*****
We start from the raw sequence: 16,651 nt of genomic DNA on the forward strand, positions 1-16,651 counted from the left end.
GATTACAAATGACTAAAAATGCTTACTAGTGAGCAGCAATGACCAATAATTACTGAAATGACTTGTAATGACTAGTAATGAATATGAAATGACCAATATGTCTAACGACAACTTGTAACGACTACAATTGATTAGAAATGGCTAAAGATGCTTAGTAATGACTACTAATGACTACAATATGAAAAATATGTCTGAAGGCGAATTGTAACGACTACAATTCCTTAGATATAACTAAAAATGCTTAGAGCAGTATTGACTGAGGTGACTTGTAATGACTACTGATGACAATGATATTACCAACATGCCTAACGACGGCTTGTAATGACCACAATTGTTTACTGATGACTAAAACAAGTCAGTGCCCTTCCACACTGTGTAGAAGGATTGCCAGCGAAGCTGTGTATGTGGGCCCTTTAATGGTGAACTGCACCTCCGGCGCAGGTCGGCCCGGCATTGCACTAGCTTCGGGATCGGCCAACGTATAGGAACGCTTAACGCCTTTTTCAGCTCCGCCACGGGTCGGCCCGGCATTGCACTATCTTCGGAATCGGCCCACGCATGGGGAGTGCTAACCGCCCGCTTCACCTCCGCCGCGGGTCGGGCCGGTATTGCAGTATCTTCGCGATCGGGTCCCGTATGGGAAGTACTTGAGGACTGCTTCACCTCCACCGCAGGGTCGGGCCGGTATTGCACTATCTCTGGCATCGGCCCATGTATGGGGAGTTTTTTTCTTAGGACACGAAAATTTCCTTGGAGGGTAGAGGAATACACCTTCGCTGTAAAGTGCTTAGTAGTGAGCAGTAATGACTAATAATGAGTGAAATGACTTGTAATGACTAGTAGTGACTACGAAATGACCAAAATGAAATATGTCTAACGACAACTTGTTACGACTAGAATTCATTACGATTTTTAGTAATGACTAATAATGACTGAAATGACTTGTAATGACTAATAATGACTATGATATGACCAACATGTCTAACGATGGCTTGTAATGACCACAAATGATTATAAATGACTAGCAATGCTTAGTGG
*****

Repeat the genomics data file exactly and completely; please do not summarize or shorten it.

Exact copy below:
We start from the raw sequence: 16,651 nt of genomic DNA on the forward strand, positions 1-16,651 counted from the left end.
GATTACAAATGACTAAAAATGCTTACTAGTGAGCAGCAATGACCAATAATTACTGAAATGACTTGTAATGACTAGTAATGAATATGAAATGACCAATATGTCTAACGACAACTTGTAACGACTACAATTGATTAGAAATGGCTAAAGATGCTTAGTAATGACTACTAATGACTACAATATGAAAAATATGTCTGAAGGCGAATTGTAACGACTACAATTCCTTAGATATAACTAAAAATGCTTAGAGCAGTATTGACTGAGGTGACTTGTAATGACTACTGATGACAATGATATTACCAACATGCCTAACGACGGCTTGTAATGACCACAATTGTTTACTGATGACTAAAACAAGTCAGTGCCCTTCCACACTGTGTAGAAGGATTGCCAGCGAAGCTGTGTATGTGGGCCCTTTAATGGTGAACTGCACCTCCGGCGCAGGTCGGCCCGGCATTGCACTAGCTTCGGGATCGGCCAACGTATAGGAACGCTTAACGCCTTTTTCAGCTCCGCCACGGGTCGGCCCGGCATTGCACTATCTTCGGAATCGGCCCACGCATGGGGAGTGCTAACCGCCCGCTTCACCTCCGCCGCGGGTCGGGCCGGTATTGCAGTATCTTCGCGATCGGGTCCCGTATGGGAAGTACTTGAGGACTGCTTCACCTCCACCGCAGGGTCGGGCCGGTATTGCACTATCTCTGGCATCGGCCCATGTATGGGGAGTTTTTTTCTTAGGACACGAAAATTTCCTTGGAGGGTAGAGGAATACACCTTCGCTGTAAAGTGCTTAGTAGTGAGCAGTAATGACTAATAATGAGTGAAATGACTTGTAATGACTAGTAGTGACTACGAAATGACCAAAATGAAATATGTCTAACGACAACTTGTTACGACTAGAATTCATTACGATTTTTAGTAATGACTAATAATGACTGAAATGACTTGTAATGACTAATAATGACTATGATATGACCAACATGTCTAACGATGGCTTGTAATGACCACAAATGATTATAAATGACTAGCAATGCTTAGTGG